Even if you're a small MSP doing under $10 million in revenue with under 50 employees, all it takes is one customer in the EU who deems the GDPR a significant business threat, he said. If the customer asks its MSP how they plan to handle its data so they don't have a data breach, "that triggers the escalation of the MSP going out and doing their due diligence and making sure their [cloud] vendors aren't a potential source of data leakage. It's very easy to find its way to even the smallest MSP organization."

Smaller MSPs are having conversations with their customers, he said. Weaver has also seen contracts created by MSPs that stipulate they will not accept someone as a customer unless that customer agrees they will not give the MSP any GDPR personal data. That is "their way of saying, 'I don't think you'll hamstring us by handing us [GDPR personal data] and then exposing us to a potential lawsuit,'" he said.

Most small MSPs do not have "a very good internal handle on how they manage customer data," Weaver said.  "Factor in [the end user organizations'] budgetary or other reasons for limiting the work their MSP does for them, and you have a regressive posture when it comes to managing and categorizing data," he said.

GDPR personal data chart
Review what types of information is considered 'personal data' under the GDPR.

GDPR for MSPs: Channel firms develop compliance offerings

GDPR-related work at Fishtech Group, a cybersecurity firm based in Kansas City, Mo., has been mainly educational and advisory-awareness-focused so far. Company officials have performed a number of "GDPR-enablement engagements for clients," said Andy Barrett, enterprise architect at Fishtech Group.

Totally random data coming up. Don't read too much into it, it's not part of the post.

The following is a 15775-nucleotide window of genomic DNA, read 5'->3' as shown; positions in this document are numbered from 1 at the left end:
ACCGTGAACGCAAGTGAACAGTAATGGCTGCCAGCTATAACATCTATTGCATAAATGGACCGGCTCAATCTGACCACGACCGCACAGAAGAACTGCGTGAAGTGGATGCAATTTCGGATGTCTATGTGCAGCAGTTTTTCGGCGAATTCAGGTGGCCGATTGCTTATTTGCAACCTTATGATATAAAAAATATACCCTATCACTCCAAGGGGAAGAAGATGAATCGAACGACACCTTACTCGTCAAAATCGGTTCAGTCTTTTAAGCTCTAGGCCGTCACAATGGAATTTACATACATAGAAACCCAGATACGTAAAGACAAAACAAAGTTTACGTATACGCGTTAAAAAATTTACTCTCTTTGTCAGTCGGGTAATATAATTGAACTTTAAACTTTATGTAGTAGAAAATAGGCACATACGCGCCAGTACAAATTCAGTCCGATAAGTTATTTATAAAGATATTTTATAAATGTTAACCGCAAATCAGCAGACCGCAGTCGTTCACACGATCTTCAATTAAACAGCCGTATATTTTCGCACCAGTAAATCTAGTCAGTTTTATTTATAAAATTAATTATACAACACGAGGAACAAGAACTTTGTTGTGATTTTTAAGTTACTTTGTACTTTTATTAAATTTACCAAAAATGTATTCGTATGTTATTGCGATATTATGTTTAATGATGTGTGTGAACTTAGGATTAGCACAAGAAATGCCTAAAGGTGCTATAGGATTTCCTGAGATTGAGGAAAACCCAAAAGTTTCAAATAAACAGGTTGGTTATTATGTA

Essentially, Fishtech Group's offering encompasses GDPR compliance education and awareness and determining how exactly the GDPR will affect the specific client, Barrett said. It also involves performing data discovery processes using a combination of technology and interviews to identify locations where critical data is stored, processed and transmitted, including data that is applicable to GDPR. Additionally, Fishtech helps clients develop processes, policies, procedures and standards to ensure compliance with GDPR.

"The heart of that is data classification: Where is your critical data? Where are you storing it, processing it and transmitting it?" he said.

SMBs wait to see GDPR's impact

Like Weaver, Barrett said that while small and medium-sized businesses generally don't have an international presence and are aware of the GDPR law, they are confused about whether it affects them. "They realize it's something they should address, but they don't know how," Barrett said.

A lot of organizations are waiting to see what the actual impact of the law will be and whether the large organizations that do lot of data collection will get sued if they are not GDPR-compliant, Barrett said. "We've heard from a couple of clients ... 'We'll wait and see what happens before we invest a lot of time, money and effort into compliance.' "

Fishtech Group's stance has always been that compliance should be "to the best of your ability," he noted. But for many customers, he maintained, information security is not a priority. "We have a lot of clients we work with on lots of compliance efforts, and sometimes it's more difficult with some to get them to a compliance state for a number of regulations."

Barrett expects to see more compliance activity as the GDPR matures and becomes enforced. Right now, he said, "it's kind of died off within the last couple of months, but I think it's probably going to pick up as more organizations figure out what they need to do."